The First Amendment is the United States of America. I believe it and live it. Do you?
Copyright © 2008, The Baltimore Sun
Our view: More careful oversight may be needed
July 23, 2008
Should police be able to spy on our neighbors within limits? That's the challenging, post- 9/11 question a committee of Maryland legislators will have to confront this fall as it investigates a wasteful, lengthy state police intelligence unit's surveillance of peace groups and death penalty opponents. The hearings should get to the bottom of how this unit operates, who it targets and if the right oversight policies are in place to protect Maryland citizens.
Since the 2005-2006 spying operation was disclosed by the American Civil Liberties Union last week, Gov. Martin O'Malley and Col. Terrence B. Sheridan, the state police superintendent, have assured Marylanders that police investigators aren't breaking the law and won't improperly launch surveillance against citizens who are exercising their constitutional right to freely speak and meet. But neither has made the case that new legislation is not needed to monitor and control the Homeland Security and Intelligence Division.
The records of the spying operation uncovered by the ACLU show that undercover officers monitored groups of peace activists and death penalty protesters for 14 months, accumulating no evidence of wrongdoing. The documents also indicate that some of those observed had their names entered in a law enforcement database of people suspected of being terrorists or drug traffickers.
The intelligence operation recalled episodes from another era when police trampled the rights of protesters and civil rights activists under the banner of pursuing communists, radicals and anarchists. Today, Americans are more worried than ever about the threat of real terrorists among them. The attacks on the World Trade Center and Pentagon demonstrated how terrorists could easily hide among us with little, if any, clues to the evil they were plotting.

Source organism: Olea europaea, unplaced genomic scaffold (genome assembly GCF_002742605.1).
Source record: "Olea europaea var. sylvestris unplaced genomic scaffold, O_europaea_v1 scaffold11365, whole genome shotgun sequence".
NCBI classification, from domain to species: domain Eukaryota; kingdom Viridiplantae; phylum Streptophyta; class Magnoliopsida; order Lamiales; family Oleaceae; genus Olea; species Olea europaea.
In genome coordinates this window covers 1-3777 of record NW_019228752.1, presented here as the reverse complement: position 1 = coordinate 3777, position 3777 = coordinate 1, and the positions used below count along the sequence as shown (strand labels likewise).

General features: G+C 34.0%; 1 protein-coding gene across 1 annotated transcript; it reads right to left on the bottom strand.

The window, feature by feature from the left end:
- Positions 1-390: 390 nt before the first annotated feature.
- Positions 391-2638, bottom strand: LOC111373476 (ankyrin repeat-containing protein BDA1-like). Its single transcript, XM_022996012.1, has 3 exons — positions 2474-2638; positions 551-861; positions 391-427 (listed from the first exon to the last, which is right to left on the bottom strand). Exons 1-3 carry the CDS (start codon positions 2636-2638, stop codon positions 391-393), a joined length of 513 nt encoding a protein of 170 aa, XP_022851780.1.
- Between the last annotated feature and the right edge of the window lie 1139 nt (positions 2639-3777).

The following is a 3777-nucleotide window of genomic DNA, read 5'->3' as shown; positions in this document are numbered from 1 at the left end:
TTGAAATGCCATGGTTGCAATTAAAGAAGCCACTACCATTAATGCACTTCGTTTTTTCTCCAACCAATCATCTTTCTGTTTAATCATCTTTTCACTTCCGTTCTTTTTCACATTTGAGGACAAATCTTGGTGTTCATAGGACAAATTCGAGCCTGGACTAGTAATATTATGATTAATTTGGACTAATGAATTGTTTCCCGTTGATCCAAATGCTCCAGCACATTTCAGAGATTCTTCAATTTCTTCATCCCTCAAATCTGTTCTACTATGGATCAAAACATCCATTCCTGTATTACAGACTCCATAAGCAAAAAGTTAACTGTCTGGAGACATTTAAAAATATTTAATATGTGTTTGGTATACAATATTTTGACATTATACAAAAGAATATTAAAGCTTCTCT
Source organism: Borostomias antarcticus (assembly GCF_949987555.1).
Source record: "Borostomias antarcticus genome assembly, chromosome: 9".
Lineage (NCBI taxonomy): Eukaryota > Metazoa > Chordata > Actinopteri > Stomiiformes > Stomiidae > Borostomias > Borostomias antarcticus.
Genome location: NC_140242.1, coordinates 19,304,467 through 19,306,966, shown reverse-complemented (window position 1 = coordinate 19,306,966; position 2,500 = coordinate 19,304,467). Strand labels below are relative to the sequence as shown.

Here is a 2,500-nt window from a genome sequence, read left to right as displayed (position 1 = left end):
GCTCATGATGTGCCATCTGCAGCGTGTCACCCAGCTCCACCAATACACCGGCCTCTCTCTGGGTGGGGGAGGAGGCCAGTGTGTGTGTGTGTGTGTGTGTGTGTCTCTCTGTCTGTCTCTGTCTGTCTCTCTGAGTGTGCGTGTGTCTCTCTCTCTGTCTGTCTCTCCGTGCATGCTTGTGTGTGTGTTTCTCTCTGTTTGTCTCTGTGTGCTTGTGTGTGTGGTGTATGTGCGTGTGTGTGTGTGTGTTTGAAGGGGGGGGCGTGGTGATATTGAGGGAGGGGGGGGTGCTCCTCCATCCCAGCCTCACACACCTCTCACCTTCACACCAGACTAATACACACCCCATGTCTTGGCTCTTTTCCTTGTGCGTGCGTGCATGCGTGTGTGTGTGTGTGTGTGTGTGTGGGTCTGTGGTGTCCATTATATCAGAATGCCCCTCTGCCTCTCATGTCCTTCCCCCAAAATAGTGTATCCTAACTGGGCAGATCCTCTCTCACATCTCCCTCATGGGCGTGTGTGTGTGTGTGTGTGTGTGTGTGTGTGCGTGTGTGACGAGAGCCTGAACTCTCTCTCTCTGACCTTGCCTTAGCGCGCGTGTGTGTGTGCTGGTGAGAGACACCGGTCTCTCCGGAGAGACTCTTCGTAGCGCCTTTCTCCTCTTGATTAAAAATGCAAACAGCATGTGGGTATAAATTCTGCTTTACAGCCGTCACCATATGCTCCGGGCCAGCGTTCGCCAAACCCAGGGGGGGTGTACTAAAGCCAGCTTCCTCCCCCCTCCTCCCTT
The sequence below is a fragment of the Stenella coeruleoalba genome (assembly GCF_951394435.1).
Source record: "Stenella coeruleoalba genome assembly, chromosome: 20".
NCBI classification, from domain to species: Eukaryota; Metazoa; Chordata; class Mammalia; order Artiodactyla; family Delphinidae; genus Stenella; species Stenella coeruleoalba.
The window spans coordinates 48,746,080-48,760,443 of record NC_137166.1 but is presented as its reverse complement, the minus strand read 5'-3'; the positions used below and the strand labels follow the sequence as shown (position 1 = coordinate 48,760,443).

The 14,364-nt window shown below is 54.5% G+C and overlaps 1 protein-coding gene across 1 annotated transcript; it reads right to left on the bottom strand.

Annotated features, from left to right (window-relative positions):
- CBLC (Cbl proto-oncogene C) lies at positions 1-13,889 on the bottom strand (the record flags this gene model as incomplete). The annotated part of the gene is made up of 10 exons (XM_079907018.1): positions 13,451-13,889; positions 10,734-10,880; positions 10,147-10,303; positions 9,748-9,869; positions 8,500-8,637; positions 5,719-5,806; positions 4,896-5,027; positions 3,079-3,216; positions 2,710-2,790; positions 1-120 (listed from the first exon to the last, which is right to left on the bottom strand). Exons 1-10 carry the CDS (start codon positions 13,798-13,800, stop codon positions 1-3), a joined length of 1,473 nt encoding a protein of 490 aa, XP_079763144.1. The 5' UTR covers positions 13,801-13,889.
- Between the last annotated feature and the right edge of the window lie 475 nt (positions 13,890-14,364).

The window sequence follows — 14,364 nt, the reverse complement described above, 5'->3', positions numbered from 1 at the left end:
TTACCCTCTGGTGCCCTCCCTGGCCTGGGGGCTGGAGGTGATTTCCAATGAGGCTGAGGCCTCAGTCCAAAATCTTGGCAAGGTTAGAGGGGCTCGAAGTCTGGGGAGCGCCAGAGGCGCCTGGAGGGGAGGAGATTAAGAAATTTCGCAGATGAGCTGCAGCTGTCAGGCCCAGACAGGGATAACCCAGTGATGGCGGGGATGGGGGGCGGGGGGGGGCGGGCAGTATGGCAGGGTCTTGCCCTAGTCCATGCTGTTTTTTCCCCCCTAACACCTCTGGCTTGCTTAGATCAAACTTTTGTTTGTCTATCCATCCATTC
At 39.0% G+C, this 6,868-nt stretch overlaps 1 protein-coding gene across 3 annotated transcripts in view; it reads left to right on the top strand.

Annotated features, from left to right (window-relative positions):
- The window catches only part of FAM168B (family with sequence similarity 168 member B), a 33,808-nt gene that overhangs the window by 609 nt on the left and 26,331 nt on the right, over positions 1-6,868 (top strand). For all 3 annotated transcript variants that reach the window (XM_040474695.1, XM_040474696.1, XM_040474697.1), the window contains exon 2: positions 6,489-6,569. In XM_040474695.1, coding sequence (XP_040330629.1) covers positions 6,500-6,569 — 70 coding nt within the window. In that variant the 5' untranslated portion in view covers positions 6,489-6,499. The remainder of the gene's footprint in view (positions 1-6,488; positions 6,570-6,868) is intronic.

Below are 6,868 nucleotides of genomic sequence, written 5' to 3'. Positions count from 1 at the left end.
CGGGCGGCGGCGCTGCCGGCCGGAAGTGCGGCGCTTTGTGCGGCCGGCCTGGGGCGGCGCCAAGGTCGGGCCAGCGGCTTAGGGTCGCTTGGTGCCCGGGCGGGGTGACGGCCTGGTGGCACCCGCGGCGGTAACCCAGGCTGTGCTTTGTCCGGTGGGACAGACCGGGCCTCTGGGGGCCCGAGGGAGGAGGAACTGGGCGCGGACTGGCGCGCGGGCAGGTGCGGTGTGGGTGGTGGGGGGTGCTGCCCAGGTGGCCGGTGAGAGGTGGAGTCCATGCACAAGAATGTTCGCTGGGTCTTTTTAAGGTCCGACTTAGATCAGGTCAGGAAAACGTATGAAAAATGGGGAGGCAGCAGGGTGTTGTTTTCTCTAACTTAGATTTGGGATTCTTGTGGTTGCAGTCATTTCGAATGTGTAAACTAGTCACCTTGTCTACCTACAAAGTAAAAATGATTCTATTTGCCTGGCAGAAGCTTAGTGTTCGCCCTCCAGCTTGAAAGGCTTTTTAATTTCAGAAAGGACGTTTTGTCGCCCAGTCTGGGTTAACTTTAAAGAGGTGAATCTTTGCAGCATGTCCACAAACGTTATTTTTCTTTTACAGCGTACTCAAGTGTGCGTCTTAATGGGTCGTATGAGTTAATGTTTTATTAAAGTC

The state police operation took place during the administration of Gov. Robert L. Ehrlich Jr., who has said he didn't know about it, and former police superintendent Thomas E. "Tim" Hutchins, who has declined to discuss it.
When the Senate Judicial Proceedings Committee meets, perhaps as early as September, Mr. Hutchins should detail the policies and procedures under which the unit operated, for what purpose and who oversaw it. Colonel Sheridan should discuss the unit's mission today.
If lawmakers don't like what they hear, they should consider legislation to provide stronger oversight.
Copyright © 2008, The Baltimore Sun
Donations can be sent to the Baltimore Nonviolence Center, 325 E. 25th St., Baltimore, MD 21218. Ph: 410-366-1637; Email: mobuszewski [at] verizon.net
"The master class has always declared the wars; the subject class has always fought the battles. The master class has had all to gain and nothing to lose, while the subject class has had nothing to gain and everything to lose--especially their lives." Eugene Victor Debs